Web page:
Racial Inequities in Hypertension Treatment Intensification

doctor and patient blood pressure measure
doctor checking elderly man’s blood pressure, african american, black
Racial inequities in treatment intensification may be responsible for more than 20% of racial disparities in hypertension control.

This article is part of Cardiology Advisor‘s coverage of AHA Scientific Sessions 2020.

Racial inequities in treatment intensification may be responsible for more than 20% of racial disparities in hypertension control, according to study results presented at the American Heart Association (AHA) Scientific Sessions 2020, held virtually from November 13 to 17, 2020.1

Investigators used a structural equation multivariate regression model to estimate the likelihood of blood pressure (BP) control (ie, BP <140/90 mm Hg) in Black and White patients with hypertension, as a factor of treatment intensification and missed visits. A total of 6556 patients (mean age, 57.0±11.2 years; 41% women; 44% Black) who were diagnosed with hypertension and who had ≥1 clinic visit with uncontrolled BP (ie, BP ≥140/90 mm Hg).  

Missed visits were defined as “no-shows” in the 4 weeks following a recording of uncontrolled BP. BP control was defined according to the most recent BP measure (as of November 15, 2017). The model was adjusted for gender, age, first recorded BP level between January 2015 and November 2017, visit frequency, and a diagnosis of diabetes.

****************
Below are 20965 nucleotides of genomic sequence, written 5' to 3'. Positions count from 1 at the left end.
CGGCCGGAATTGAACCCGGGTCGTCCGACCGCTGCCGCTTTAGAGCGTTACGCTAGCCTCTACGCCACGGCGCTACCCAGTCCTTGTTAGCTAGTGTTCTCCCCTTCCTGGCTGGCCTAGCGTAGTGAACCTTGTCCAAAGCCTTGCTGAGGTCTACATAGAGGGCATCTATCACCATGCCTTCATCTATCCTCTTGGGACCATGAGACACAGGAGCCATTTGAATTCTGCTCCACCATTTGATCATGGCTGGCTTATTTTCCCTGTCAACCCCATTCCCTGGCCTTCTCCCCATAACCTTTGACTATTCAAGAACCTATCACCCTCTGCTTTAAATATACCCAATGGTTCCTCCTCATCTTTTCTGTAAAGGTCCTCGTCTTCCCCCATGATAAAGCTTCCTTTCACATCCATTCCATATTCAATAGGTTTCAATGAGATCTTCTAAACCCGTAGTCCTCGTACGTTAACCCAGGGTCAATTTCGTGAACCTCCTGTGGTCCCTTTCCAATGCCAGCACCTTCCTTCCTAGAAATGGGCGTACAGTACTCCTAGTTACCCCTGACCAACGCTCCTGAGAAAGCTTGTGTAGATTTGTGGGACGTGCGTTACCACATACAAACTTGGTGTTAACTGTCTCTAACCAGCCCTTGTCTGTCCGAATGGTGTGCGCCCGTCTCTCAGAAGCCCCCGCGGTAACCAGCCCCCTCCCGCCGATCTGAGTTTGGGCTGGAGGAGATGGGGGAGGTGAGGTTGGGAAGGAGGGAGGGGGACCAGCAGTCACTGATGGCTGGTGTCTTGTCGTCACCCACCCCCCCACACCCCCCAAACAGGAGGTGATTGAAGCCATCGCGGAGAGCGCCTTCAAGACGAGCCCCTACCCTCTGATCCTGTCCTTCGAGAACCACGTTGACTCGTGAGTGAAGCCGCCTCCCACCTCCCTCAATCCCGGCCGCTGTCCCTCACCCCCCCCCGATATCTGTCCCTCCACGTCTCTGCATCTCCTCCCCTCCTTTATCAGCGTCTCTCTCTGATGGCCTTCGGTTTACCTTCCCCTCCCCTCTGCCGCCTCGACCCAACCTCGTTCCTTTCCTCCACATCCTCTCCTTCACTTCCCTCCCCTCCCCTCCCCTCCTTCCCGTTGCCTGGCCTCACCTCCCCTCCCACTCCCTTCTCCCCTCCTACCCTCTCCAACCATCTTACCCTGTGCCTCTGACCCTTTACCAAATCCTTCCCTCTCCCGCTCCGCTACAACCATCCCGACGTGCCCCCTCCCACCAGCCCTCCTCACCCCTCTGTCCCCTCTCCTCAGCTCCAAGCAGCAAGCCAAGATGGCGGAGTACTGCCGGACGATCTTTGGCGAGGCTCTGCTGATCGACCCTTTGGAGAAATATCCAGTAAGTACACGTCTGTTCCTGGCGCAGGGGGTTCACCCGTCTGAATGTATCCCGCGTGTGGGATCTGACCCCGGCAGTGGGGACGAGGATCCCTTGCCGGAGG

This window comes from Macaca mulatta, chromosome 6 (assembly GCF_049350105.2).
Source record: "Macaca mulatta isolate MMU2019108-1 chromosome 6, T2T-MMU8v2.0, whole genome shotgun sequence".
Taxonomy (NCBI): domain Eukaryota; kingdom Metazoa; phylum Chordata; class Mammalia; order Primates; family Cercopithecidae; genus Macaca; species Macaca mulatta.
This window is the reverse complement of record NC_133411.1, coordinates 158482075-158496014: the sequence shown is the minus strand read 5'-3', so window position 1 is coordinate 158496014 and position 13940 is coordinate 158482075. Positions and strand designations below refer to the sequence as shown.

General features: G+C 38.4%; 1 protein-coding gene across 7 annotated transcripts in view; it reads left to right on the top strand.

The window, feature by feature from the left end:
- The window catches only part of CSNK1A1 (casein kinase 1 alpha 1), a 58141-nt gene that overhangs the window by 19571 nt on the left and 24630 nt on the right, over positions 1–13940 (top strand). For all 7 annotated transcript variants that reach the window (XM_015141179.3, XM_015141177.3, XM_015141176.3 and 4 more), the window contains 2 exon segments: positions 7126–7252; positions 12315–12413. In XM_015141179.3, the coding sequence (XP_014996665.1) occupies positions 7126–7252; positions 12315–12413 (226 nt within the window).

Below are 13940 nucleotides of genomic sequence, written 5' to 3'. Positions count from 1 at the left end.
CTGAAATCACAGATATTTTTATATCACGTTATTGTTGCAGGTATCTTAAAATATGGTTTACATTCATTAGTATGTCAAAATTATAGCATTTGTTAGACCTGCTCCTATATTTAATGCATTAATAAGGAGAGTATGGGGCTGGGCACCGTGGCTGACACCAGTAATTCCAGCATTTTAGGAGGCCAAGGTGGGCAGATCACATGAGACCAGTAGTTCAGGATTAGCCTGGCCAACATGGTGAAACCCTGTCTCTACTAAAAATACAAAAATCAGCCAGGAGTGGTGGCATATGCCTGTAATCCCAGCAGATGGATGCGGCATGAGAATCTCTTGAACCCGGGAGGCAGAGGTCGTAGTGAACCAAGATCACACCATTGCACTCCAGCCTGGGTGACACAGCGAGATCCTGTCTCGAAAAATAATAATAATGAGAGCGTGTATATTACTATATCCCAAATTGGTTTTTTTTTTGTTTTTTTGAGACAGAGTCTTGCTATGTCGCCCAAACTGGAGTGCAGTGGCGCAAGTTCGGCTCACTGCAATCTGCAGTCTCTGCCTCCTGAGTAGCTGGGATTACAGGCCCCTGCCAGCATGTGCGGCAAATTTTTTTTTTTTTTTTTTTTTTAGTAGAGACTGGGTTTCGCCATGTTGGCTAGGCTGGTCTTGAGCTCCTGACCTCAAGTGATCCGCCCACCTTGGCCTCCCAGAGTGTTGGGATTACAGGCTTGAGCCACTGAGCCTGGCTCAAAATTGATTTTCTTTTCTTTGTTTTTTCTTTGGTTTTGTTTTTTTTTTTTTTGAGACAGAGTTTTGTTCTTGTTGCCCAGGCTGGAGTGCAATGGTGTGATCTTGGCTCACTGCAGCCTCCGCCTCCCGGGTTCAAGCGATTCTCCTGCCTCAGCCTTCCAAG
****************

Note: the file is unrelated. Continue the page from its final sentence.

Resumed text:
Black vs White patients had more missed opportunities for treatment intensification (β = -0.02; P <.001) and more missed visits (β = 0.37; P <.001). After accounting for differences in missed opportunities and visits, Black patients remained less likely than white patients to achieve BP control (β = 0.16; odds ratio, 0.85; 95% CI, 0.76-0.95). The indirect effect of decreased treatment intensification and missed visits accounted for 22% and 13%, respectively, of the total effect of black race on BP control.  

“Although other investigators have shown that treatment decisions for some conditions such as pain can vary based on the patient’s race and physician bias, this phenomenon has not been widely reported for hypertension treatment,” noted lead author, Valy Fontil, MD, MAS, assistant professor of medicine at the University of California, San Francisco.2 “These findings also re-emphasize the call for adopting treatment protocols and clinical decision supports that can help standardize quality of care for hypertension and perhaps other chronic diseases.”


  1. Fontil V, Pacca L, Bellows B, et al. Impact of racial differences in treatment intensification and missed visits on disparities in BP control. Presented at: AHA Scientific Sessions 2020; November 13-17, 2020. Presentation MP269.
  2. Black patients less likely to receive added, higher dose meds to control blood pressure [press release]. Dallas, Texas: American Heart Association; November 9, 2020.

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